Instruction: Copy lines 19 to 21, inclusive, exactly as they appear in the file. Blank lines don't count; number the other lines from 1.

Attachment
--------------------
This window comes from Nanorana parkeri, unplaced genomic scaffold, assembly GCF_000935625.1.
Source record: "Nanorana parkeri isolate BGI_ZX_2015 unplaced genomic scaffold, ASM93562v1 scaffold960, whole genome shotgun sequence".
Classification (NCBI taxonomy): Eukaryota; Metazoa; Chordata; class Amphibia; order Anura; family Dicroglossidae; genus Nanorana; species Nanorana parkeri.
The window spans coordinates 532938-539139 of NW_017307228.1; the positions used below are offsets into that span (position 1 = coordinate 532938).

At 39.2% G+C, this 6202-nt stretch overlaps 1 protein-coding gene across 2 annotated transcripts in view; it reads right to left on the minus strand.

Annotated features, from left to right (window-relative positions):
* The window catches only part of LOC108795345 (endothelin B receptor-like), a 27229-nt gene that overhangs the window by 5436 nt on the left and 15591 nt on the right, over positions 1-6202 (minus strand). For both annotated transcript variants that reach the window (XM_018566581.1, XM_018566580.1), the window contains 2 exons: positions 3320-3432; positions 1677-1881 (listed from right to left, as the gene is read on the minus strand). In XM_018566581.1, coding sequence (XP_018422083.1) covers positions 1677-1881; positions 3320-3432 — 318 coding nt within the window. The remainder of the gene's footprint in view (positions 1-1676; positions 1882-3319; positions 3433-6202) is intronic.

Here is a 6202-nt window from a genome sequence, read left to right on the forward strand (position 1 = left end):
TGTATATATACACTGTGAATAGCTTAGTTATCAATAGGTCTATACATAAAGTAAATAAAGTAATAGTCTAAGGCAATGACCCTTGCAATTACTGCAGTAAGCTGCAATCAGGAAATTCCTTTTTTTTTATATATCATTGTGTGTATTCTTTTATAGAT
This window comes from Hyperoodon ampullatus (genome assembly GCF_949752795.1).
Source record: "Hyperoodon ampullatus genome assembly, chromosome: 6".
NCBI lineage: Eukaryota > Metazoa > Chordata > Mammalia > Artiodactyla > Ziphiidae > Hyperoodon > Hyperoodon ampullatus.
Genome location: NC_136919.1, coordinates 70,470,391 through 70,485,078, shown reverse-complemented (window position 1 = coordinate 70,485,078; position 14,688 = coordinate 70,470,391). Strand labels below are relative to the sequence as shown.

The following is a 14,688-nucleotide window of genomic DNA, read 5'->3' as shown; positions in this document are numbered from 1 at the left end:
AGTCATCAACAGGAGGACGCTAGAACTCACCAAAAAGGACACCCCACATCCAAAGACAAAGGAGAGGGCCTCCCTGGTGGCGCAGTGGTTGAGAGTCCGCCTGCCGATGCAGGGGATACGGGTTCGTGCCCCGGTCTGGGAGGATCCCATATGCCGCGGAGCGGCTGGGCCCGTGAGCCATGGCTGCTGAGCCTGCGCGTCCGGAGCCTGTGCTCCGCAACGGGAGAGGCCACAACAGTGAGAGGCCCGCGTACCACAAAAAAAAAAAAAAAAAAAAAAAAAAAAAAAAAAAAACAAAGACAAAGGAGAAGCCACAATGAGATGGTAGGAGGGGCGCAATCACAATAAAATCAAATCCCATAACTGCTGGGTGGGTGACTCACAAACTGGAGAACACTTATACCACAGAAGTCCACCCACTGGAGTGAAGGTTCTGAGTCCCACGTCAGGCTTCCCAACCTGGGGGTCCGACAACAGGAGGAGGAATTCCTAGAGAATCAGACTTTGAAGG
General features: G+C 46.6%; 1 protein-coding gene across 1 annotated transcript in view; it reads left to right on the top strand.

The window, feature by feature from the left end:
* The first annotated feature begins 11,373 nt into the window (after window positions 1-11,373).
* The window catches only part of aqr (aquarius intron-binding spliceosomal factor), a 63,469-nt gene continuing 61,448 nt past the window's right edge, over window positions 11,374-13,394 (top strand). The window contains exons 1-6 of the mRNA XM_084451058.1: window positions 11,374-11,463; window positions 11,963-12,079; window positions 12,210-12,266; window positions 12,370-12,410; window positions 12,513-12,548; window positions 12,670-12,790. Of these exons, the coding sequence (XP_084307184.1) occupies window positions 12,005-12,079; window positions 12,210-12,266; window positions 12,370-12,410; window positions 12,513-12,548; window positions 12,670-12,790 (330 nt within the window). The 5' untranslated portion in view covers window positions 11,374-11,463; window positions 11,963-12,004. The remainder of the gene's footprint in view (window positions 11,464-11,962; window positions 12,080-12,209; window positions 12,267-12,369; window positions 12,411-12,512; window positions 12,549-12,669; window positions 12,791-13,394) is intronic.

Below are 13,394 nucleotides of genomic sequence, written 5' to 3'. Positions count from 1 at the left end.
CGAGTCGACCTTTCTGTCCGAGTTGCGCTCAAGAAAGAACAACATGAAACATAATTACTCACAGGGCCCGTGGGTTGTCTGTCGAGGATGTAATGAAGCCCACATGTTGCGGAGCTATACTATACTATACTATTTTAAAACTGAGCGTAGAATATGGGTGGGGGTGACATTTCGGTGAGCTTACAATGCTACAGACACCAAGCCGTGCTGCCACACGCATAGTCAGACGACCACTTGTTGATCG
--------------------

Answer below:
* The window catches only part of aqr (aquarius intron-binding spliceosomal factor), a 63,469-nt gene continuing 61,448 nt past the window's right edge, over window positions 11,374-13,394 (top strand). The window contains exons 1-6 of the mRNA XM_084451058.1: window positions 11,374-11,463; window positions 11,963-12,079; window positions 12,210-12,266; window positions 12,370-12,410; window positions 12,513-12,548; window positions 12,670-12,790. Of these exons, the coding sequence (XP_084307184.1) occupies window positions 12,005-12,079; window positions 12,210-12,266; window positions 12,370-12,410; window positions 12,513-12,548; window positions 12,670-12,790 (330 nt within the window). The 5' untranslated portion in view covers window positions 11,374-11,463; window positions 11,963-12,004. The remainder of the gene's footprint in view (window positions 11,464-11,962; window positions 12,080-12,209; window positions 12,267-12,369; window positions 12,411-12,512; window positions 12,549-12,669; window positions 12,791-13,394) is intronic.

Below are 13,394 nucleotides of genomic sequence, written 5' to 3'. Positions count from 1 at the left end.
CGAGTCGACCTTTCTGTCCGAGTTGCGCTCAAGAAAGAACAACATGAAACATAATTACTCACAGGGCCCGTGGGTTGTCTGTCGAGGATGTAATGAAGCCCACATGTTGCGGAGCTATACTATACTATACTATTTTAAAACTGAGCGTAGAATATGGGTGGGGGTGACATTTCGGTGAGCTTACAATGCTACAGACACCAAGCCGTGCTGCCACACGCATAGTCAGACGACCACTTGTTGATCG